The third studio album from Portland group Weinland finds lead singer Adam Shearer and company further steeped in the vintage folk sound they're known for, but this time they're packing a rock-and-roll punch.
The cast of characters in Weinland provide a myriad of instrumentation, including organ and Dobro. Along with full band harmonies, Los Processaur stands in stark contrast to the hushed folk of Wienland's previous work. Songs are fun and provide the perfect soundtrack for speeding through backwoods highways with your friends.
Los Processaur opens with the hopeful track "Bones Cracking In." The song blends saloon piano playing with down-and-dirty Americana guitar pickin' in a reflective piece that sets the tone for the entire album. From there, Los Processaur maintains the personal touch of Shearer's storytelling with songs that peer into the past and look to future in search of answers. The record is beautiful and gnarly.
The third track, "Holy Rose," is a straight up rock-and-roll song in which Shearer digs in with his gritty vocal chops while organ and guitar wail back and forth, almost talking to each other during Shearer's lament. The album quiets down for the flirty "Way Too Soon," as well as the quaint "Yessie Yames," before returning to the power play, "Another Dollar Rainy Day."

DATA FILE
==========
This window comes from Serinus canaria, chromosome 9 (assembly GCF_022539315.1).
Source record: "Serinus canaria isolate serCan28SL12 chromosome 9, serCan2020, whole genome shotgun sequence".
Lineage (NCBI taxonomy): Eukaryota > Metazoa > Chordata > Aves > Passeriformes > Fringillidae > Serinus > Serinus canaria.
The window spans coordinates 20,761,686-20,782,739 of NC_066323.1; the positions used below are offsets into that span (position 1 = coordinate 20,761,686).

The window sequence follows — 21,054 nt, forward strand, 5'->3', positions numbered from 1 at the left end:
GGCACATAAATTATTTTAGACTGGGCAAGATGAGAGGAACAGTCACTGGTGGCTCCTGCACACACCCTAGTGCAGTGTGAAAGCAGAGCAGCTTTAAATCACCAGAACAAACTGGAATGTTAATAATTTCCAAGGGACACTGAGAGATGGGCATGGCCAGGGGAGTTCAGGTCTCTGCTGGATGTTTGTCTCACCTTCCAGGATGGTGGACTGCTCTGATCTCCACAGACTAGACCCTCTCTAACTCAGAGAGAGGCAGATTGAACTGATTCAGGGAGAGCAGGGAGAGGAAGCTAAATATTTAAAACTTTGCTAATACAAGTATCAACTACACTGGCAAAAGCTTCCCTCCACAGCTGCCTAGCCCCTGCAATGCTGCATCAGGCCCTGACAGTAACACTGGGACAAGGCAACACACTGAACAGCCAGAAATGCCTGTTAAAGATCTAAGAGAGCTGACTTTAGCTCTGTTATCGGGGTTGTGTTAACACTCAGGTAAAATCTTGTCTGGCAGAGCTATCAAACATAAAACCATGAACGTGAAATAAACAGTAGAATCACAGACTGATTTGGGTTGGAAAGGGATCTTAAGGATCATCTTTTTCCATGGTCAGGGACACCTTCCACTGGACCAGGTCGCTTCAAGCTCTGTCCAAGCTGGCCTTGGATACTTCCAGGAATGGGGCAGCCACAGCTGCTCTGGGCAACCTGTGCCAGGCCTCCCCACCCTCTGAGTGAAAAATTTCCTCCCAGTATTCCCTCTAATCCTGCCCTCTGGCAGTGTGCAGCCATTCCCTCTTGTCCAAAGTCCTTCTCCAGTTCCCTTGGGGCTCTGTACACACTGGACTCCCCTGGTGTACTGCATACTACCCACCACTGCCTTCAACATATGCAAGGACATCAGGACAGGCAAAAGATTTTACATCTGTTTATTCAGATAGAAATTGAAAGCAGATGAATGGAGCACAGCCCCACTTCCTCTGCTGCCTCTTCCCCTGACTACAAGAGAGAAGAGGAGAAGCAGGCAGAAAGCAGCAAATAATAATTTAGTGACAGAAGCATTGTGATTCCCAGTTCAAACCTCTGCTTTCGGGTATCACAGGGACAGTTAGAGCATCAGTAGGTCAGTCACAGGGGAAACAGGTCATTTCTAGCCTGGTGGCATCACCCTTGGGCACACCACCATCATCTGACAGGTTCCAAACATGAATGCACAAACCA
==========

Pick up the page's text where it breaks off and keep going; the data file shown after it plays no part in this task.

But the true gem on Los Processaur is actually its final track, "The Eagle."
Saloon-styled ivories return, along with mandolin and aggressive harmonies, to form a raucous old-timey tune that even features the term "knickers." The song sounds as if every instrument was live tracked together in a single take. And, based on Shearer's opening statement that it is "take fourteen," they may have been.
Overall, Los Processaur gives fans of Wienland a new way to experience the band. It's a sharp rock album bookended by industrious Americana tracks that move the band further from dark folk and closer to light.
This is their best album to date.